The HR firms polled almost 1,000 companies and 13,000 employees, and found that employers often have little understanding of why staff leave. They found, for instance, that while,
Workers ranked stress as a top reason for leaving a company, it was not even among the top five reasons cited by employers. Employers often believed people left simply because they were not being paid enough or lacked career development or promotion opportunities.If managers get the message that work-life balance is important, and help their employees manage stress, the study indicates they should expect good results.
When employees were satisfied with stress levels and their work-life balance, 86 per cent were more inclined to stay put, against 64 per cent of those that were dissatisfied. Nearly nine out of 10 in the same scenario would recommend their employer as a place to work.Also useful in retaining top talent was simply making sure that employees see a clear link between good performance and rewards. Laura Sejen, global director of strategic rewards for Watson Wyatt, comments:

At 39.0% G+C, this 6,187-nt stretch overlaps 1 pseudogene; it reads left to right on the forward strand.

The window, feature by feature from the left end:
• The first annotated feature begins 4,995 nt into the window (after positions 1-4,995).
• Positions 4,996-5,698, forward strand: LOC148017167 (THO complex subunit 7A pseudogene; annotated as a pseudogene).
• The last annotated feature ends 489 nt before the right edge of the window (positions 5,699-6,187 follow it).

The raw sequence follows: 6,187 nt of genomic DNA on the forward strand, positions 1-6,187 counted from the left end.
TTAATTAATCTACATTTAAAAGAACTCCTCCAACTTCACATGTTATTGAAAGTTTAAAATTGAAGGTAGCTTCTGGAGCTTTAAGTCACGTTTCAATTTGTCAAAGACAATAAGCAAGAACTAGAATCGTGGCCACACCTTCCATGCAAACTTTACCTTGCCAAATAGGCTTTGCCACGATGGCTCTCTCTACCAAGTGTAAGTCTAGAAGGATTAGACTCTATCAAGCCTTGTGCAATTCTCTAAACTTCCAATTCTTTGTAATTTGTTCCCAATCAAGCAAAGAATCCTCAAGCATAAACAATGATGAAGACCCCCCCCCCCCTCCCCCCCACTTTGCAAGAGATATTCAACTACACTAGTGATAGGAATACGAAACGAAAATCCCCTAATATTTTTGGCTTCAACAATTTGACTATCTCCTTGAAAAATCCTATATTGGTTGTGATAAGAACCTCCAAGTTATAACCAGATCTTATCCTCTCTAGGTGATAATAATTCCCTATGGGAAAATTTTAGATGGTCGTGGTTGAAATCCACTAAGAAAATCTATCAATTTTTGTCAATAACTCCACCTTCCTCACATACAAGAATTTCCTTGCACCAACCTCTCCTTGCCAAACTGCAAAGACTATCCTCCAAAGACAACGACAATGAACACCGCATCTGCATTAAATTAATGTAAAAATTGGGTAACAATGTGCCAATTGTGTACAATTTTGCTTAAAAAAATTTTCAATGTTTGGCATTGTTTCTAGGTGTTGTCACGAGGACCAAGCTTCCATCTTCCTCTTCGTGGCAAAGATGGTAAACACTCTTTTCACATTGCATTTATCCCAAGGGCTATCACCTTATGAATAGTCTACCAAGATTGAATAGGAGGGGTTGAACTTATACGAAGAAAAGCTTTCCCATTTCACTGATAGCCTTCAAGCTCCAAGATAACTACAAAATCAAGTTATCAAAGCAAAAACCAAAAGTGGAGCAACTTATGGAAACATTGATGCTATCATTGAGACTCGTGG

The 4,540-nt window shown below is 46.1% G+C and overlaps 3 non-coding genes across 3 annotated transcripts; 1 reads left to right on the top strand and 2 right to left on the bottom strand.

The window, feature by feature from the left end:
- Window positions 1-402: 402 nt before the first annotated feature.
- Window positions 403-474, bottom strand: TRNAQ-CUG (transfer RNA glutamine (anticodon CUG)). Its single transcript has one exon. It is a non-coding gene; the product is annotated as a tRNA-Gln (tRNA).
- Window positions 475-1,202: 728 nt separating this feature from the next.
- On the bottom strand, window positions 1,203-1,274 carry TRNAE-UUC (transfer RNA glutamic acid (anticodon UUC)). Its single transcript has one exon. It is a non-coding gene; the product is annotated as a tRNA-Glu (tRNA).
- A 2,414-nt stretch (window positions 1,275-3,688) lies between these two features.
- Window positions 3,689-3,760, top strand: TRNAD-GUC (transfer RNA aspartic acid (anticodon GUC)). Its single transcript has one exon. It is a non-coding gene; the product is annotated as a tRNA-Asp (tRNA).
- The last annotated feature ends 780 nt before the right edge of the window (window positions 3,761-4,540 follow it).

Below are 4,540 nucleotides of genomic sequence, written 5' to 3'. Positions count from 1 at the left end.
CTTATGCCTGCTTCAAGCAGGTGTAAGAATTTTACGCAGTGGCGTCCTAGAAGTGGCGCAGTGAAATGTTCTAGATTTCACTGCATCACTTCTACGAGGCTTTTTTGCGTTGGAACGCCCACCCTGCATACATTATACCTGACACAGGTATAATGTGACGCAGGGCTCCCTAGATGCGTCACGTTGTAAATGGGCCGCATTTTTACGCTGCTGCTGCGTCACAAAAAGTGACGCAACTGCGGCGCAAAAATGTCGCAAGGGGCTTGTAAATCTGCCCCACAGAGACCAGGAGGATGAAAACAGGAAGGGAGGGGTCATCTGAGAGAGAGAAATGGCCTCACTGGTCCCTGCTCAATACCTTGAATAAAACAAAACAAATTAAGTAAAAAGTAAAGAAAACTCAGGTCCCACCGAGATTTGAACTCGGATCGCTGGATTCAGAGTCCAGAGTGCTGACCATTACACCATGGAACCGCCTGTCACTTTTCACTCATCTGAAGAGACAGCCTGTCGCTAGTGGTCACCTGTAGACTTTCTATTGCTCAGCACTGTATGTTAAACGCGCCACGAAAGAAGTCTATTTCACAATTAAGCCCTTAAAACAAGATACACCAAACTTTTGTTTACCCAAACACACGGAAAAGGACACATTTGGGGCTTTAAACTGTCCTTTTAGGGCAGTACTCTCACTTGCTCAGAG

"When workers see that their performance has a real impact on rewards and that management follows through, employees become more committed and confident about the opportunities with their employer."It sounds straightforward enough, but the survey found that only "half of the companies polled said their managers did a good job at performance management," particularly in the U.S. Managers here received the lowest ratings. Those in Asia-Pacific received the highest.